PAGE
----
This blog deals with depression and suicide. If you or someone you know is in need of immediate assistance, help is available here.
The world is badly in need of reasons to hope. As we write these words in March of 2022, we are two years into a global pandemic that has claimed the lives of six million people with no apparent end in sight. War has started in Europe for the first time since World War II.
Here at Stars of HOPE, we’ve been suffering from a tragedy of our own—we lost our longtime friend and volunteer, Matt D., to suicide.
It’s been difficult to deal with Matt’s death for so many reasons. We lost a friend, a brother, a co-worker. This is especially hard to bear when we recall the many people Matt helped to recover from post-traumatic depression. He accomplished this as a volunteer, as the driver of the HOPE bus (or, before that, the ever-rolling station wagon he shared with his beloved Dalmatian Molly), as a children’s author, as the creator of an all-purpose seasoning called Duck Salt. Literally, everything Matt did, said, or thought was dedicated to bringing hope to others.
The last time we spoke to Matt, he was more energized than we’d seen him in years. Among the many things we discussed (it was not a Matt call without many things to discuss) was how excited he was by the possibility of getting the HOPE bus back on the road. Matt lived for the journey.
And now that journey has taken him away from us.
How did he go? How did we lose a person whose entire life was dedicated to hope?
The truth is, we’ll never know.
And we’re heartbroken.
His loss is a painful reminder that, even within an organization dedicated to emotional recovery through human connection, you cannot take anyone’s life or well-being for granted.
His life remains a reason to believe, connect, and hope.
Our network is expanding globally, but it’s important to remember that no matter how far we travel, those next to us need to be looked after.
It’s Stars of HOPE’s mission to let everyone who has suffered through tragedy know we are here for them and that someone is thinking about them and wishes them love, peace, happiness, and recovery.
That includes everyone who has been affected by anything that’s been happening in the world lately. Whether it’s simply by watching the events unfold on the news, those in the middle of fighting with others, those fighting with the demons in their head, or those dealing with personal devastation. Know you are suffering; it’s ok to feel the way you do.
You will laugh again someday.
When our communities, homes, friends, and even neighbors are attacked and lost, our inner worlds are inevitably shaken. External damage will always cause internal pain.
When this happens, it’s easy to lose sight of ourselves, our place in the world and become disconnected from the feeling that we are happy and safe.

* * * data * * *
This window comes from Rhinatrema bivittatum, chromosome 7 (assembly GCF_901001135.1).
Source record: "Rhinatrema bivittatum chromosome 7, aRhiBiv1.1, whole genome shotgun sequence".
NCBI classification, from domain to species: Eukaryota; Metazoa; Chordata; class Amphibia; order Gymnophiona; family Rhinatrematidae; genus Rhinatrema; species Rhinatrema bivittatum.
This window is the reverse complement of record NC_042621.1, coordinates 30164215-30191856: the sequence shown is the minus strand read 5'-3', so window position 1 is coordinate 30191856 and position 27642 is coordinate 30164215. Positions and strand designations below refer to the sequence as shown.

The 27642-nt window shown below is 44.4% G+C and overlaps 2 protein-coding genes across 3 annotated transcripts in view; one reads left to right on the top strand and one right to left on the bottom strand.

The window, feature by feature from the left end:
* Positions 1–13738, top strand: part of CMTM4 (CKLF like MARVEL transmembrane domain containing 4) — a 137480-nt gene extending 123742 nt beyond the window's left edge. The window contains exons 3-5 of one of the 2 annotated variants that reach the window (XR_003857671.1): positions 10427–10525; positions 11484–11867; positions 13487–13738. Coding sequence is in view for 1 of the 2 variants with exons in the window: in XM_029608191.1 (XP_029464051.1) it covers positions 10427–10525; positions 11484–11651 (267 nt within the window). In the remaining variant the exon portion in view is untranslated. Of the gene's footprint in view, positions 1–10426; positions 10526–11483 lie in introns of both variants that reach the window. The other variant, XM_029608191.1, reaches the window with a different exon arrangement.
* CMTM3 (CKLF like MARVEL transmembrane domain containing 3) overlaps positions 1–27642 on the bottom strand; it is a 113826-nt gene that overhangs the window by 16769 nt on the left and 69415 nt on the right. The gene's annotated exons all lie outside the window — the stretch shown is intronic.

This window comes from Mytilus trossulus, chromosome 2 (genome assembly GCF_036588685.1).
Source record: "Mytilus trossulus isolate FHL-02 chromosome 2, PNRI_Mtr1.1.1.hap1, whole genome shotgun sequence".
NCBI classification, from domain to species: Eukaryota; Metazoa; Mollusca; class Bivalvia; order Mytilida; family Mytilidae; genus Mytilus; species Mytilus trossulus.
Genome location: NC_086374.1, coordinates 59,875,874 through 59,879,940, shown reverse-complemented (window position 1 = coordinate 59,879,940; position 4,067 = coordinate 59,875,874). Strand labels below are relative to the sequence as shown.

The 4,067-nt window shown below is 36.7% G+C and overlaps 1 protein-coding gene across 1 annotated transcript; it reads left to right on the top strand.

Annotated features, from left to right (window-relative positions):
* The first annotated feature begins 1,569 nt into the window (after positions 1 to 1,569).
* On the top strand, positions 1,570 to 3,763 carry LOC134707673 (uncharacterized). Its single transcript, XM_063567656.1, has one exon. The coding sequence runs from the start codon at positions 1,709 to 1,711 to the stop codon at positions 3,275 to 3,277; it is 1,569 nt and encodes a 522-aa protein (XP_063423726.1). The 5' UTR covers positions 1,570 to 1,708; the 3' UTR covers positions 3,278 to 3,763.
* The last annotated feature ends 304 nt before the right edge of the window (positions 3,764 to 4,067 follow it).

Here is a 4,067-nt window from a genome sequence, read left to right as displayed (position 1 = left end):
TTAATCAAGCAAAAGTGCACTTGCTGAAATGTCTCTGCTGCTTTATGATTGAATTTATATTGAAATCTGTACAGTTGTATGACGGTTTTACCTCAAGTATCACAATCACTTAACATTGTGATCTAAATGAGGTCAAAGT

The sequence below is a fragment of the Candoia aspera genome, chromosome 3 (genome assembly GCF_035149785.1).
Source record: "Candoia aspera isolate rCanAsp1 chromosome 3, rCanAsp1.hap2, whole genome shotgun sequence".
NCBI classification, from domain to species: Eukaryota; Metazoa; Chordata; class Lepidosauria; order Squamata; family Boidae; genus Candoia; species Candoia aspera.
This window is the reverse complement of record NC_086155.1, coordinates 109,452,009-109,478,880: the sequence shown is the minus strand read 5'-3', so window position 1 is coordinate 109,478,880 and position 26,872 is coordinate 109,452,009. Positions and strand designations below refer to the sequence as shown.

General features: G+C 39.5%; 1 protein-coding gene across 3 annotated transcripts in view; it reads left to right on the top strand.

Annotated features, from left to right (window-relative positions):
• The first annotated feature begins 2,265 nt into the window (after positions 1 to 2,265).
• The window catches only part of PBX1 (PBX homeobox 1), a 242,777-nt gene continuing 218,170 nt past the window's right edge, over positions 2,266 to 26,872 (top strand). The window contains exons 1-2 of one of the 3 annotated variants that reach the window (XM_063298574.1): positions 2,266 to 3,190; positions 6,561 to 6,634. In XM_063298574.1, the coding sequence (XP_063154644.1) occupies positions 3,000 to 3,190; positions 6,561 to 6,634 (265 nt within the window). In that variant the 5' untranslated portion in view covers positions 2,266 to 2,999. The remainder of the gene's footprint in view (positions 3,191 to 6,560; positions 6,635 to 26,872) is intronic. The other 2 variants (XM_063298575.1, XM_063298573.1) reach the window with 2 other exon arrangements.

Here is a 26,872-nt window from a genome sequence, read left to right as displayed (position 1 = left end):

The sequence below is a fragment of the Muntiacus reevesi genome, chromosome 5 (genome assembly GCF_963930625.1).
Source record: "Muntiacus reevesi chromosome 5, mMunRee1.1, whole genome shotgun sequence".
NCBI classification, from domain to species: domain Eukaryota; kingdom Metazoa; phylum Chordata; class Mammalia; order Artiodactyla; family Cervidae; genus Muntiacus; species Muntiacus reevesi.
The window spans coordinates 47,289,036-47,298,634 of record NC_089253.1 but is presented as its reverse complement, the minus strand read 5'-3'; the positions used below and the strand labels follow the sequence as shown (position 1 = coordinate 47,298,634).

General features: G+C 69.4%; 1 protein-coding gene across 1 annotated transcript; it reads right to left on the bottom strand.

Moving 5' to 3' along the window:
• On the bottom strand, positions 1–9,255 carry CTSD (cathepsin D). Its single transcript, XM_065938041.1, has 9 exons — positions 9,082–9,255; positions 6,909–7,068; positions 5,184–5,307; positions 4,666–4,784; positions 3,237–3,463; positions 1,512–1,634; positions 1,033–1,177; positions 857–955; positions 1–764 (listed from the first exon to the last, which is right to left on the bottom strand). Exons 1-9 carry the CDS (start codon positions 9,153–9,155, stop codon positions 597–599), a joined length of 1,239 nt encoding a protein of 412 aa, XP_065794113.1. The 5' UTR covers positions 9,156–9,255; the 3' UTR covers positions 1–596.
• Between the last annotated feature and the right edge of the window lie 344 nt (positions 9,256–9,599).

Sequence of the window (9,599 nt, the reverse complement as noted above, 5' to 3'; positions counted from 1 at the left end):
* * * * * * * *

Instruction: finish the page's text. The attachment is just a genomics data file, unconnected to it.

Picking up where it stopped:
It’s hard to dream, to breathe, and to laugh.
But together, we can make it ok again.
Those of us here who have gone through tragedies know that one thing that keeps us going in the midst of a battle, whether it’s against barbaric invaders or the demons in our heads, is the idea of the life we’re fighting for, for the world we hope to live in.
For most, I believe that the world would be filled with love, peace, and laughter.
Even if the laughter doesn’t come right now. Even if you can’t see the path back to joy, just knowing it will be there waiting for you can be enough to get you through the day. And the laughter doesn’t have to come all at once. It can be found anywhere.
As the situation unfolds in Ukraine, we see the resiliency – in the people, in the reporters, and in their leader, President Zelensky, a man who began his career making people laugh as a comedian. He won his way into people’s hearts through joy, and we can only hope that this power will also help them win their war.
In the meantime, we’d like to let anyone fighting a battle know that this too shall pass. And when it does, the laughter will come back along with the peace.
We know that if we stay together, talk about our struggles, and let each other know we care. There will come a time in the future when the better weeks come, and we’ll feel joy and happiness again, as well as the warm memories of a friend and the dream of a world with peace.
We know that our friend Matt would want us to laugh again.
Rest in peace, Matt. We’ll see you down the road somewhere.
Love and strength to everyone in Ukraine.
Hope for us all.
If you or anyone you know is struggling with mental illness, we encourage them to reach out for help to the National Institute of Mental Health.
If you’d like to join us in promoting human connection and helping heal the emotional pain in others, we encourage you to become a volunteer or donate to our hope bank here.